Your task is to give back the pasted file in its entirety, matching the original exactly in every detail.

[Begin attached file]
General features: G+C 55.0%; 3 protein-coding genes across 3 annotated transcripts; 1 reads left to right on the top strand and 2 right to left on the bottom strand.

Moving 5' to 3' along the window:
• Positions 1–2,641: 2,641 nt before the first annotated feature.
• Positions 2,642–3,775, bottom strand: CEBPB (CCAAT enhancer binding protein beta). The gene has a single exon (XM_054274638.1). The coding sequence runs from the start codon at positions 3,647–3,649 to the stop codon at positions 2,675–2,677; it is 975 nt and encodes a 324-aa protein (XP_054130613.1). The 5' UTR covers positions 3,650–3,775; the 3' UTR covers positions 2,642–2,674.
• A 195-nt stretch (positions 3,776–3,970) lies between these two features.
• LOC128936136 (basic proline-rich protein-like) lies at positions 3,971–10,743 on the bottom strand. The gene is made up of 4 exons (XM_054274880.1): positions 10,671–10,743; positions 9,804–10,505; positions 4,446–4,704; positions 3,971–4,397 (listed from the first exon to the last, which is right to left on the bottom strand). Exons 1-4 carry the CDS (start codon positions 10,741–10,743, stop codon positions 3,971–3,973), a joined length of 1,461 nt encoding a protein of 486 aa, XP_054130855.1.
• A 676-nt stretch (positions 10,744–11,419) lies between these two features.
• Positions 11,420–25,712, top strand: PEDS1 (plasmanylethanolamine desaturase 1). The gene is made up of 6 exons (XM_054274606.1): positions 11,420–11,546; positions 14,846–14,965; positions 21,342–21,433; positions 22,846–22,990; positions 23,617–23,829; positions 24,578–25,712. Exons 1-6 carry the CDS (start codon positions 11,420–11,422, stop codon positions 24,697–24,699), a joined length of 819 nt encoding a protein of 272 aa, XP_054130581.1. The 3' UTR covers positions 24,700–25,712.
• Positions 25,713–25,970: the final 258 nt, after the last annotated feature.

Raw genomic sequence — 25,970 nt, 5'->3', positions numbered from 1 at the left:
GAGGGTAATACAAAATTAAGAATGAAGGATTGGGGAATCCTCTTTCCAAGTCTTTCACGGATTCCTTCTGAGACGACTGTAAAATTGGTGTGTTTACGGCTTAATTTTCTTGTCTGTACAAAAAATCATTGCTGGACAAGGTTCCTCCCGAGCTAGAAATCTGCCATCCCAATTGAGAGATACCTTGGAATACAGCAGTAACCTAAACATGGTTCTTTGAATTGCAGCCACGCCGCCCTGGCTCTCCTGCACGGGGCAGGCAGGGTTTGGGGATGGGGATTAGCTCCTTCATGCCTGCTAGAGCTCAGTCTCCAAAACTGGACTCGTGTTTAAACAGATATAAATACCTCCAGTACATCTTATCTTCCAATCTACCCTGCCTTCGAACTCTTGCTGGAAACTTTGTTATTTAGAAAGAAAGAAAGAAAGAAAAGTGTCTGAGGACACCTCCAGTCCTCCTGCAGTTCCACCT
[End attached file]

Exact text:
General features: G+C 55.0%; 3 protein-coding genes across 3 annotated transcripts; 1 reads left to right on the top strand and 2 right to left on the bottom strand.

Moving 5' to 3' along the window:
• Positions 1–2,641: 2,641 nt before the first annotated feature.
• Positions 2,642–3,775, bottom strand: CEBPB (CCAAT enhancer binding protein beta). The gene has a single exon (XM_054274638.1). The coding sequence runs from the start codon at positions 3,647–3,649 to the stop codon at positions 2,675–2,677; it is 975 nt and encodes a 324-aa protein (XP_054130613.1). The 5' UTR covers positions 3,650–3,775; the 3' UTR covers positions 2,642–2,674.
• A 195-nt stretch (positions 3,776–3,970) lies between these two features.
• LOC128936136 (basic proline-rich protein-like) lies at positions 3,971–10,743 on the bottom strand. The gene is made up of 4 exons (XM_054274880.1): positions 10,671–10,743; positions 9,804–10,505; positions 4,446–4,704; positions 3,971–4,397 (listed from the first exon to the last, which is right to left on the bottom strand). Exons 1-4 carry the CDS (start codon positions 10,741–10,743, stop codon positions 3,971–3,973), a joined length of 1,461 nt encoding a protein of 486 aa, XP_054130855.1.
• A 676-nt stretch (positions 10,744–11,419) lies between these two features.
• Positions 11,420–25,712, top strand: PEDS1 (plasmanylethanolamine desaturase 1). The gene is made up of 6 exons (XM_054274606.1): positions 11,420–11,546; positions 14,846–14,965; positions 21,342–21,433; positions 22,846–22,990; positions 23,617–23,829; positions 24,578–25,712. Exons 1-6 carry the CDS (start codon positions 11,420–11,422, stop codon positions 24,697–24,699), a joined length of 819 nt encoding a protein of 272 aa, XP_054130581.1. The 3' UTR covers positions 24,700–25,712.
• Positions 25,713–25,970: the final 258 nt, after the last annotated feature.

Raw genomic sequence — 25,970 nt, 5'->3', positions numbered from 1 at the left:
GAGGGTAATACAAAATTAAGAATGAAGGATTGGGGAATCCTCTTTCCAAGTCTTTCACGGATTCCTTCTGAGACGACTGTAAAATTGGTGTGTTTACGGCTTAATTTTCTTGTCTGTACAAAAAATCATTGCTGGACAAGGTTCCTCCCGAGCTAGAAATCTGCCATCCCAATTGAGAGATACCTTGGAATACAGCAGTAACCTAAACATGGTTCTTTGAATTGCAGCCACGCCGCCCTGGCTCTCCTGCACGGGGCAGGCAGGGTTTGGGGATGGGGATTAGCTCCTTCATGCCTGCTAGAGCTCAGTCTCCAAAACTGGACTCGTGTTTAAACAGATATAAATACCTCCAGTACATCTTATCTTCCAATCTACCCTGCCTTCGAACTCTTGCTGGAAACTTTGTTATTTAGAAAGAAAGAAAGAAAGAAAAGTGTCTGAGGACACCTCCAGTCCTCCTGCAGTTCCACCT